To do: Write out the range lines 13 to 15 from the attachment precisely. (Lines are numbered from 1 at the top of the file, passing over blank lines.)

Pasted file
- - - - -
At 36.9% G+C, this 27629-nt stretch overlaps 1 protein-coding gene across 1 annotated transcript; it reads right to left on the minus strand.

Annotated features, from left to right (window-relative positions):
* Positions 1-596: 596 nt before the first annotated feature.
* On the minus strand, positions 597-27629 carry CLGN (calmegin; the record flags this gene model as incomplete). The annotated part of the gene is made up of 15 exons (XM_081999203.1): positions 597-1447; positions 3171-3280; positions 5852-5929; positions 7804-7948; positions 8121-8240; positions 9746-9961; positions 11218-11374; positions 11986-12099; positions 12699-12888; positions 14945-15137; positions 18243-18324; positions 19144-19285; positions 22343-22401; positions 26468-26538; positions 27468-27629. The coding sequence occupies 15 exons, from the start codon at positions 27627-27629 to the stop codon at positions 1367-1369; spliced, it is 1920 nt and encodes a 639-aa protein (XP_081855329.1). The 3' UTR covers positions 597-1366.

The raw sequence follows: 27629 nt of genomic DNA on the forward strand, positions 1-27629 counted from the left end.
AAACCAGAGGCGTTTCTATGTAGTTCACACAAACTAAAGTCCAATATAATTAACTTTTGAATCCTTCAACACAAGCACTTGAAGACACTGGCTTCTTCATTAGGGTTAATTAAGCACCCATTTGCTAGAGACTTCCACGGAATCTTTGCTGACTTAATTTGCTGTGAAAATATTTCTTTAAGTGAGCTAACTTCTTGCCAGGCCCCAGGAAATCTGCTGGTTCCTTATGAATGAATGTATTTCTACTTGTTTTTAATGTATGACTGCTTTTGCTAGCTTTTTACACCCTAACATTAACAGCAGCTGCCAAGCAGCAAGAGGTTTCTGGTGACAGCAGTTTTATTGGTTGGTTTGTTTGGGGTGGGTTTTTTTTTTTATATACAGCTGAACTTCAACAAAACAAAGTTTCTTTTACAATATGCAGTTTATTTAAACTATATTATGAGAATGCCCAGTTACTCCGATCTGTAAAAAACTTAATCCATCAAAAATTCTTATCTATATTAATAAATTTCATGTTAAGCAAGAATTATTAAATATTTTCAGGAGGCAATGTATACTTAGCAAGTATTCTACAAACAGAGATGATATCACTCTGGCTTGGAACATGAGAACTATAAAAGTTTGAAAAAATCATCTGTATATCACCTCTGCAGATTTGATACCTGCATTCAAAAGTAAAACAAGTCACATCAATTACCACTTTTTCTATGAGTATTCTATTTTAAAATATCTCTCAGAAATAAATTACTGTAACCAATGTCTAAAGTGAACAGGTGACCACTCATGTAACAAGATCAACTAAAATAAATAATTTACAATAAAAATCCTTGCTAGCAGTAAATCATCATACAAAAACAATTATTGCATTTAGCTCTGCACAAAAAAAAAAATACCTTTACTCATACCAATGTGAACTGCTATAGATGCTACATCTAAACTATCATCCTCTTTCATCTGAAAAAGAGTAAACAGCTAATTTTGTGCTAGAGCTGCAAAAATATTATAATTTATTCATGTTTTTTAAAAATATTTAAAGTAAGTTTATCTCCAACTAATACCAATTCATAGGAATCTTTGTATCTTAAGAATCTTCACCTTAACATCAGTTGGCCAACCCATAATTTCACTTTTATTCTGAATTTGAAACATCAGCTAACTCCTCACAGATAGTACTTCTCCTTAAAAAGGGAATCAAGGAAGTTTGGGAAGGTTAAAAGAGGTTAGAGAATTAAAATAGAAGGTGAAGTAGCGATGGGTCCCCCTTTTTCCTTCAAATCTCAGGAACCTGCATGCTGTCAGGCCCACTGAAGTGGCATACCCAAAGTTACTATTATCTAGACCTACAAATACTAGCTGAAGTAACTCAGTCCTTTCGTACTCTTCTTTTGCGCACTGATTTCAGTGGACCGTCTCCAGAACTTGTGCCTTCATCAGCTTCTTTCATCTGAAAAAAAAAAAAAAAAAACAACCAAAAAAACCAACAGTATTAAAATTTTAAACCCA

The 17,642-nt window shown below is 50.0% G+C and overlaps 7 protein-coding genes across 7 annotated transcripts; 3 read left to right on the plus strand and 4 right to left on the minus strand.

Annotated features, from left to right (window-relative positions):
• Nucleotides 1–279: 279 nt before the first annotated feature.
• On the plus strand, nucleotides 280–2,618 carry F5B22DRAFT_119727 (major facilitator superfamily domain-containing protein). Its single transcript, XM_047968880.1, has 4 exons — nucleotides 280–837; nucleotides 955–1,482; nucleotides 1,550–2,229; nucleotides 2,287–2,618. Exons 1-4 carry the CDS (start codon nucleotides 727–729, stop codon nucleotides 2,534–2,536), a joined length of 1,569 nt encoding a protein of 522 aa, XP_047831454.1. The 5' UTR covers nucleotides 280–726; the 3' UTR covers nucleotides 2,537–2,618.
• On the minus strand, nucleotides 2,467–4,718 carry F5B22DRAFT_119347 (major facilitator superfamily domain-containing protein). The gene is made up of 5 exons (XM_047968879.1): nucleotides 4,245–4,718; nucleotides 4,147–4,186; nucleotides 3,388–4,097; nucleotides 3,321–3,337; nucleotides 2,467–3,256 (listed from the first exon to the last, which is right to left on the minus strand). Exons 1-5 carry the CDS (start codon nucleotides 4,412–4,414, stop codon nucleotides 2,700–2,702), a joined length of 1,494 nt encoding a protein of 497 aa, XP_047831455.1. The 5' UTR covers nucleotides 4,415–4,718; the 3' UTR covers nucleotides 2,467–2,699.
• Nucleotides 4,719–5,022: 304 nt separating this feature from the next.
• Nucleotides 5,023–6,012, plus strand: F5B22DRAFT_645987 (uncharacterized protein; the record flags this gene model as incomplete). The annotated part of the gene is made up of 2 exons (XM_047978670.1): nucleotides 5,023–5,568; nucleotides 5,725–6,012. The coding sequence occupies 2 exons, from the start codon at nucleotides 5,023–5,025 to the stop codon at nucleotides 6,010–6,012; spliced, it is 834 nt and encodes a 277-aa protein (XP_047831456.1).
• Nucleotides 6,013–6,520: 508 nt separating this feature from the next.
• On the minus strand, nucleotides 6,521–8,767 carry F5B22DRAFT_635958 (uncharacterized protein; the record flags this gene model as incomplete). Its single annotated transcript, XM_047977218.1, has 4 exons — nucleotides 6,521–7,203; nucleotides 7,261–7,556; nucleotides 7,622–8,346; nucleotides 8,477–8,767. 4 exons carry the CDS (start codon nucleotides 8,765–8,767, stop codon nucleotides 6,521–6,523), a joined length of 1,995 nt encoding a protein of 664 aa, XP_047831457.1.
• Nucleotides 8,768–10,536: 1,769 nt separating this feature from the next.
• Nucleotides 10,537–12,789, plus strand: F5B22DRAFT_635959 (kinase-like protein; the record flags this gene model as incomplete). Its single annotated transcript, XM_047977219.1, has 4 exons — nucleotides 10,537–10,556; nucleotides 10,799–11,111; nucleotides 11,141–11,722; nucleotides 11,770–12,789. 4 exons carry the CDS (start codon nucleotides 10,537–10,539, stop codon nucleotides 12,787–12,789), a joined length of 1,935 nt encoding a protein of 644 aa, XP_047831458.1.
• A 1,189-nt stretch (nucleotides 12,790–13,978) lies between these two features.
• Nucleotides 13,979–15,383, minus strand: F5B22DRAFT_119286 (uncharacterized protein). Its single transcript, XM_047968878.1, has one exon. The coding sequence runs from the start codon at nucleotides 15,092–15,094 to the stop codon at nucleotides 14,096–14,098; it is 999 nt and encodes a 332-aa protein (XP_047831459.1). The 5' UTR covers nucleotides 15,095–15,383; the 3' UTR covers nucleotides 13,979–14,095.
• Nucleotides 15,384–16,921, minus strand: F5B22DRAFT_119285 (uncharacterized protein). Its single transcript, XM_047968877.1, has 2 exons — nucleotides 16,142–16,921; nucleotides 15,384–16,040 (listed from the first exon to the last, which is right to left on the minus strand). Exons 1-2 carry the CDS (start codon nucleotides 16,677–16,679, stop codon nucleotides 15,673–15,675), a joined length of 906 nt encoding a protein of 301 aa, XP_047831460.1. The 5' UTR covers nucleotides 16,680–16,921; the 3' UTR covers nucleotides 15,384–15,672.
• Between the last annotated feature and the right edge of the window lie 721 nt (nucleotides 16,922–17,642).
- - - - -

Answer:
• Nucleotides 5,023–6,012, plus strand: F5B22DRAFT_645987 (uncharacterized protein; the record flags this gene model as incomplete). The annotated part of the gene is made up of 2 exons (XM_047978670.1): nucleotides 5,023–5,568; nucleotides 5,725–6,012. The coding sequence occupies 2 exons, from the start codon at nucleotides 5,023–5,025 to the stop codon at nucleotides 6,010–6,012; spliced, it is 834 nt and encodes a 277-aa protein (XP_047831456.1).
• Nucleotides 6,013–6,520: 508 nt separating this feature from the next.
• On the minus strand, nucleotides 6,521–8,767 carry F5B22DRAFT_635958 (uncharacterized protein; the record flags this gene model as incomplete). Its single annotated transcript, XM_047977218.1, has 4 exons — nucleotides 6,521–7,203; nucleotides 7,261–7,556; nucleotides 7,622–8,346; nucleotides 8,477–8,767. 4 exons carry the CDS (start codon nucleotides 8,765–8,767, stop codon nucleotides 6,521–6,523), a joined length of 1,995 nt encoding a protein of 664 aa, XP_047831457.1.